Bangladesh election is drawing close. But the opposition is unsettled by the goings-on preceding the elections. It is increasingly difficult for the opposition to hold campaign meetings, rallies or even display its campaign banners.
Abdul Moyeen Khan, an opposition candidate, lamented about the inability to hold public meetings in his constituency, which was just about 50 km away from the country’s capital of Dhaka. Khan, a nuclear physicist, rues over wasted funds expended printing campaign fliers lying waste at the corners of his house because his supporters are fearful about putting them in public places. The threats range from intimidation, violent attacks, arrests, to shootings.
Interestingly, posters and fliers of that of the Prime Minister Sheikh Hasina’s Awami League enjoyed unhindered display in every area, but the Bangladesh Nationalist Party (BNP) ̶ the biggest opposition party ̶ is strangulated and retrained from freely displaying their campaign materials in public places. Some of the opposition leaders from BNP, including Khaleda Zia, have also been jailed unjustifiably.
Opposition groups are doubtful that Sheikh Hasina will let a free, fair, and credible Bangladesh election. There is no political trust in the atmosphere. Even the coming together and banding of BPN with smaller parties seems insignificantly helpful.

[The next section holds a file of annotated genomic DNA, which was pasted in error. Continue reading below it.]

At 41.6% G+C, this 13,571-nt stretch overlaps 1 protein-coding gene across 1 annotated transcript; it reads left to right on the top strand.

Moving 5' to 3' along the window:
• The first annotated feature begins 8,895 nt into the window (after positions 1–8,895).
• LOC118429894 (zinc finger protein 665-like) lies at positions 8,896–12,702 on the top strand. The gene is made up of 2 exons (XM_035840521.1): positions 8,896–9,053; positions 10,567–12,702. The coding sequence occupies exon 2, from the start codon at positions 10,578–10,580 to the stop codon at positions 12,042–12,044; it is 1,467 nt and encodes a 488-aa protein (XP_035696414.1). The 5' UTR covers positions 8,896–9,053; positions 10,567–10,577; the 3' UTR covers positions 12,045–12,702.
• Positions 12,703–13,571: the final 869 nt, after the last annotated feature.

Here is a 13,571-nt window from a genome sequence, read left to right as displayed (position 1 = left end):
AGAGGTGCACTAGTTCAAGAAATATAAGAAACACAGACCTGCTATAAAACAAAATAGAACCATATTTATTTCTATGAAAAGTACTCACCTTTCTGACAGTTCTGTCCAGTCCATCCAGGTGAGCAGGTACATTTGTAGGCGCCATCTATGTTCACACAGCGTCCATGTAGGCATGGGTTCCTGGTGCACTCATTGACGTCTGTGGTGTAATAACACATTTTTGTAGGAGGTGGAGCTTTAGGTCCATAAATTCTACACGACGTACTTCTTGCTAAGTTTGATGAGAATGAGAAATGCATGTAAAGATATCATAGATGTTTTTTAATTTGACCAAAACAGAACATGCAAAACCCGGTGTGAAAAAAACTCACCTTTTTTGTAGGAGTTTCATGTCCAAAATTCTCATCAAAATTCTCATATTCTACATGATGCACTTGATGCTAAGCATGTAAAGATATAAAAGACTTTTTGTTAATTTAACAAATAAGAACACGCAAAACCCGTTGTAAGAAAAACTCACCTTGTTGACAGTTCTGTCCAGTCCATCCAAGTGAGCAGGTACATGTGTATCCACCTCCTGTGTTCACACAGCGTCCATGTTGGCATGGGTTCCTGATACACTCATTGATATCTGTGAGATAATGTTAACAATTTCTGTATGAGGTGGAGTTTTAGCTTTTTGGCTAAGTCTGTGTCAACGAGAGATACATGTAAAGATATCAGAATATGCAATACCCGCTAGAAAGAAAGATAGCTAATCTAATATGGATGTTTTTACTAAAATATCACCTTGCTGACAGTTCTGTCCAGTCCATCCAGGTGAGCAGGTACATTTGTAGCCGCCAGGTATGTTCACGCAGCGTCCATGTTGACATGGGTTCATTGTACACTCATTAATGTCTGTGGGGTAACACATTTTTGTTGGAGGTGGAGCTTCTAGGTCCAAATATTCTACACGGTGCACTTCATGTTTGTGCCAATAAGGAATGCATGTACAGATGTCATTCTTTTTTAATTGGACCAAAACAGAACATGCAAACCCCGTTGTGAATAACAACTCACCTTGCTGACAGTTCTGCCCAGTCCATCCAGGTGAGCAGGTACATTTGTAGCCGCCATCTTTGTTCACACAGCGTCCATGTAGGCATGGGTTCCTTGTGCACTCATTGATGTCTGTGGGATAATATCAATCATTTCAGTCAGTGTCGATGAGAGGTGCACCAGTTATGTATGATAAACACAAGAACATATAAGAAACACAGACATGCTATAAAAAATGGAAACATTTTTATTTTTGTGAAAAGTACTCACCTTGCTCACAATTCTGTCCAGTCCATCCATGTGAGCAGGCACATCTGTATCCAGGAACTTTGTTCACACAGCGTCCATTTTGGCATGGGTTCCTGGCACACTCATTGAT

Bangladesh is going to be one of the biggest elections to happen anywhere in the world this year, with over 100 million registered voters and 300 parliament seats that are being contested. But the uneasy cry of the opposition is growing louder by the day, claiming a ‘no level ground’ contest. This is becoming frustrating as Friday draws near, when every campaign is supposed to end.
Khan lamented: “I am not even allowed to campaign, and they are threatening voters to stay away.” Many of his party workers have been intimidated or assaulted, with some ending up in hospitals.
Expectedly, Hasina’s Awami League gunning for a third straight term, has denied all the allegations of the opposition, pointing fingers back at the opposition, especially for the recent pre-election chaos.
Reuters was recently shown some photographs by HT Imam, the Awami League leader, claiming that the chaos including burning of vehicles, vandalizing, and other destructions were caused by opposition ‘thugs’. To further justify the sincerity of Hasina for the forthcoming election, Imam said the President had earlier asked the Election Commission for the use of ‘see-through’ election boxes, while telling the police to monitor use of money and violence by political parties.